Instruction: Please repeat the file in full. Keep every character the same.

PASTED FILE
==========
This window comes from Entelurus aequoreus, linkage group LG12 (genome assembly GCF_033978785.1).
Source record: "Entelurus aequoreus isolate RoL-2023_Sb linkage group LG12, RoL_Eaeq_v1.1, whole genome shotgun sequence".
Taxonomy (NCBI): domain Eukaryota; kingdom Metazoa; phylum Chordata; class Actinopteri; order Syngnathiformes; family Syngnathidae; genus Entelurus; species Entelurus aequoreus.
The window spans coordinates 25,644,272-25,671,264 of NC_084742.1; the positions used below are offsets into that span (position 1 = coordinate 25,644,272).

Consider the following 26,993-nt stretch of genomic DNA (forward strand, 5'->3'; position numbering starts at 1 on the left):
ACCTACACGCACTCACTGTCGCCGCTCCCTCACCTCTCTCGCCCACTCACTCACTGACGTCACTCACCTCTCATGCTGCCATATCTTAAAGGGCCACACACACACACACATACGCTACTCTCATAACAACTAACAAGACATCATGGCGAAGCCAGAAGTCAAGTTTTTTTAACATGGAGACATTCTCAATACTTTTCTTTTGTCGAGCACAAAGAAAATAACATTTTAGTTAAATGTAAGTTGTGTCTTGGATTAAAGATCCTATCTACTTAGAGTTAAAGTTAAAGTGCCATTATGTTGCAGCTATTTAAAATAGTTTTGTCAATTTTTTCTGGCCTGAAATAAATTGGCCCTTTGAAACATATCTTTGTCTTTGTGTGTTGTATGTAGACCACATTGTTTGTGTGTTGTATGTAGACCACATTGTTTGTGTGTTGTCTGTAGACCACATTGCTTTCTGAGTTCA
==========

This window comes from Entelurus aequoreus, linkage group LG12 (genome assembly GCF_033978785.1).
Source record: "Entelurus aequoreus isolate RoL-2023_Sb linkage group LG12, RoL_Eaeq_v1.1, whole genome shotgun sequence".
Taxonomy (NCBI): domain Eukaryota; kingdom Metazoa; phylum Chordata; class Actinopteri; order Syngnathiformes; family Syngnathidae; genus Entelurus; species Entelurus aequoreus.
The window spans coordinates 25,644,272-25,671,264 of NC_084742.1; the positions used below are offsets into that span (position 1 = coordinate 25,644,272).

Consider the following 26,993-nt stretch of genomic DNA (forward strand, 5'->3'; position numbering starts at 1 on the left):
ACCTACACGCACTCACTGTCGCCGCTCCCTCACCTCTCTCGCCCACTCACTCACTGACGTCACTCACCTCTCATGCTGCCATATCTTAAAGGGCCACACACACACACACATACGCTACTCTCATAACAACTAACAAGACATCATGGCGAAGCCAGAAGTCAAGTTTTTTTAACATGGAGACATTCTCAATACTTTTCTTTTGTCGAGCACAAAGAAAATAACATTTTAGTTAAATGTAAGTTGTGTCTTGGATTAAAGATCCTATCTACTTAGAGTTAAAGTTAAAGTGCCATTATGTTGCAGCTATTTAAAATAGTTTTGTCAATTTTTTCTGGCCTGAAATAAATTGGCCCTTTGAAACATATCTTTGTCTTTGTGTGTTGTATGTAGACCACATTGTTTGTGTGTTGTATGTAGACCACATTGTTTGTGTGTTGTCTGTAGACCACATTGCTTTCTGAGTTCA